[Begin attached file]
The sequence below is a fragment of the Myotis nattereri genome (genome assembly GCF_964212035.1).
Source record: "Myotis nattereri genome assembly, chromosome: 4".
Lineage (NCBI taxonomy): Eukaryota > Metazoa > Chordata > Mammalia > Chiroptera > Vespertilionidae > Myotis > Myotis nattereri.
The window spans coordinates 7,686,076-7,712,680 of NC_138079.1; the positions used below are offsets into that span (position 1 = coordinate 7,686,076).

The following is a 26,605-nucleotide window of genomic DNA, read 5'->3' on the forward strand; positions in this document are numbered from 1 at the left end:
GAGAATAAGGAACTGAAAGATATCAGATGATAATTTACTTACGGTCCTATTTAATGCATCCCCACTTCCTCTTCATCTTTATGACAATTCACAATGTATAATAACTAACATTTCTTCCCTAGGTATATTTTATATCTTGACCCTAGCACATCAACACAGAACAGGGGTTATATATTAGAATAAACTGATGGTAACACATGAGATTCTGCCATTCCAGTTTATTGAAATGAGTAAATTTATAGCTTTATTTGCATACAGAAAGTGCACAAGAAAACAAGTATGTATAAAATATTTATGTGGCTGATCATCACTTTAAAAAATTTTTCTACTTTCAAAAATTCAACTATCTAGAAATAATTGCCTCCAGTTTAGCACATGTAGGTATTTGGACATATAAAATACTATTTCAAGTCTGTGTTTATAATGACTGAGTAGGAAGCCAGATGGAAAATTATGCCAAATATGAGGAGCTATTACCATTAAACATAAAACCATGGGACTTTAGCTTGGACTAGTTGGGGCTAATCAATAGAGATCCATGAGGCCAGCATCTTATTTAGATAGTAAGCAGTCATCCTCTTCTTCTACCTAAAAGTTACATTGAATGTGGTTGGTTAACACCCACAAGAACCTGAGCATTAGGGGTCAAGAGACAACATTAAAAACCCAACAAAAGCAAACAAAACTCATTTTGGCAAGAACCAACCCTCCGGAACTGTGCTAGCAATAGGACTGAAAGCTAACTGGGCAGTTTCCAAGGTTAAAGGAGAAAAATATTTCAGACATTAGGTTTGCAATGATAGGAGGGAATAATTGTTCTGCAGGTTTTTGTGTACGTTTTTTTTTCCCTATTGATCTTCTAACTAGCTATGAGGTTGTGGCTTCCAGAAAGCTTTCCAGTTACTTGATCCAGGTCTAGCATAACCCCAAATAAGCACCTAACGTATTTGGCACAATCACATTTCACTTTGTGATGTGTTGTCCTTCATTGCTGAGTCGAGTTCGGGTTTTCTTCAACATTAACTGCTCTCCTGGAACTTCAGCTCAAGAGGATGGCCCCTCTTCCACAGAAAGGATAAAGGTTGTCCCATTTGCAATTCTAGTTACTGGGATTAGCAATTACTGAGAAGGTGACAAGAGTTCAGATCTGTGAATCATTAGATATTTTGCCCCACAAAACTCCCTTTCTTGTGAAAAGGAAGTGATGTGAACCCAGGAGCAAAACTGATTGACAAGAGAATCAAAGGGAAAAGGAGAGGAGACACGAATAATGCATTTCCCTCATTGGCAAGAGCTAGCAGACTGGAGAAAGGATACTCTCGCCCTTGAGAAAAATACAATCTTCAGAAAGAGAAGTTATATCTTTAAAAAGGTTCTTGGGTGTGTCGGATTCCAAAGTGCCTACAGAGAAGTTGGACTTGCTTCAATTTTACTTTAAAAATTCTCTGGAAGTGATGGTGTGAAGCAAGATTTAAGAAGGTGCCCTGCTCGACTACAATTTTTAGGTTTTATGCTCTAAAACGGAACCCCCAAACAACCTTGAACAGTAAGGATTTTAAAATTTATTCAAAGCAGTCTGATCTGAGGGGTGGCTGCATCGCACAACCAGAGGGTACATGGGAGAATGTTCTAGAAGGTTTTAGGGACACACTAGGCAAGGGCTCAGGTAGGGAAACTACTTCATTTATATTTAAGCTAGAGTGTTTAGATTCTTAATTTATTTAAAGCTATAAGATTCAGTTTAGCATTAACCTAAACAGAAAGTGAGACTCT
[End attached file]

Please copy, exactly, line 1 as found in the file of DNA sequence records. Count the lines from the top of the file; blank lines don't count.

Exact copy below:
The sequence below is a fragment of the Myotis nattereri genome (genome assembly GCF_964212035.1).